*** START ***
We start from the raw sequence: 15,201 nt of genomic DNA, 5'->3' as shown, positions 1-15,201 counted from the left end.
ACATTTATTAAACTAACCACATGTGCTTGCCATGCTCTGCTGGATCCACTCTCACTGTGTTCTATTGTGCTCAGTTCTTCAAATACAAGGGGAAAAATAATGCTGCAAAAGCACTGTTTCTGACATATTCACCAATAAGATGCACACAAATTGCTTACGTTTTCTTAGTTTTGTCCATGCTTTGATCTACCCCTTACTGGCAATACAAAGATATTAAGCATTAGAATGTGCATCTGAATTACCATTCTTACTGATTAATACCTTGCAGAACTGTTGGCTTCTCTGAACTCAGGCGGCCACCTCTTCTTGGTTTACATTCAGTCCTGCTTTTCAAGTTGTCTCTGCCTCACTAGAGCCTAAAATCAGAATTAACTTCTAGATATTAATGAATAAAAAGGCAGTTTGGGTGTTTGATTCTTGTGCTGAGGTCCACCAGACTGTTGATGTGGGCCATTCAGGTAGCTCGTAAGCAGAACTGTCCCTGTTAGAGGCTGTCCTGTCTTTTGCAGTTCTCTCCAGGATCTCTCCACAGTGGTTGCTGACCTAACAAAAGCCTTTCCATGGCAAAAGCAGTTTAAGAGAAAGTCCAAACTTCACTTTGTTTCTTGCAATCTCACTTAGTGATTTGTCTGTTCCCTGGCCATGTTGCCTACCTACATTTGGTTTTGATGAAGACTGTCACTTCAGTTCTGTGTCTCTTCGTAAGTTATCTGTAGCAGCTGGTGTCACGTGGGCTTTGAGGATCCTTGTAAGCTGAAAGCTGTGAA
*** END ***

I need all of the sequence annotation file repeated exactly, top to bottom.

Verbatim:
We start from the raw sequence: 15,201 nt of genomic DNA, 5'->3' as shown, positions 1-15,201 counted from the left end.
ACATTTATTAAACTAACCACATGTGCTTGCCATGCTCTGCTGGATCCACTCTCACTGTGTTCTATTGTGCTCAGTTCTTCAAATACAAGGGGAAAAATAATGCTGCAAAAGCACTGTTTCTGACATATTCACCAATAAGATGCACACAAATTGCTTACGTTTTCTTAGTTTTGTCCATGCTTTGATCTACCCCTTACTGGCAATACAAAGATATTAAGCATTAGAATGTGCATCTGAATTACCATTCTTACTGATTAATACCTTGCAGAACTGTTGGCTTCTCTGAACTCAGGCGGCCACCTCTTCTTGGTTTACATTCAGTCCTGCTTTTCAAGTTGTCTCTGCCTCACTAGAGCCTAAAATCAGAATTAACTTCTAGATATTAATGAATAAAAAGGCAGTTTGGGTGTTTGATTCTTGTGCTGAGGTCCACCAGACTGTTGATGTGGGCCATTCAGGTAGCTCGTAAGCAGAACTGTCCCTGTTAGAGGCTGTCCTGTCTTTTGCAGTTCTCTCCAGGATCTCTCCACAGTGGTTGCTGACCTAACAAAAGCCTTTCCATGGCAAAAGCAGTTTAAGAGAAAGTCCAAACTTCACTTTGTTTCTTGCAATCTCACTTAGTGATTTGTCTGTTCCCTGGCCATGTTGCCTACCTACATTTGGTTTTGATGAAGACTGTCACTTCAGTTCTGTGTCTCTTCGTAAGTTATCTGTAGCAGCTGGTGTCACGTGGGCTTTGAGGATCCTTGTAAGCTGAAAGCTGTGAA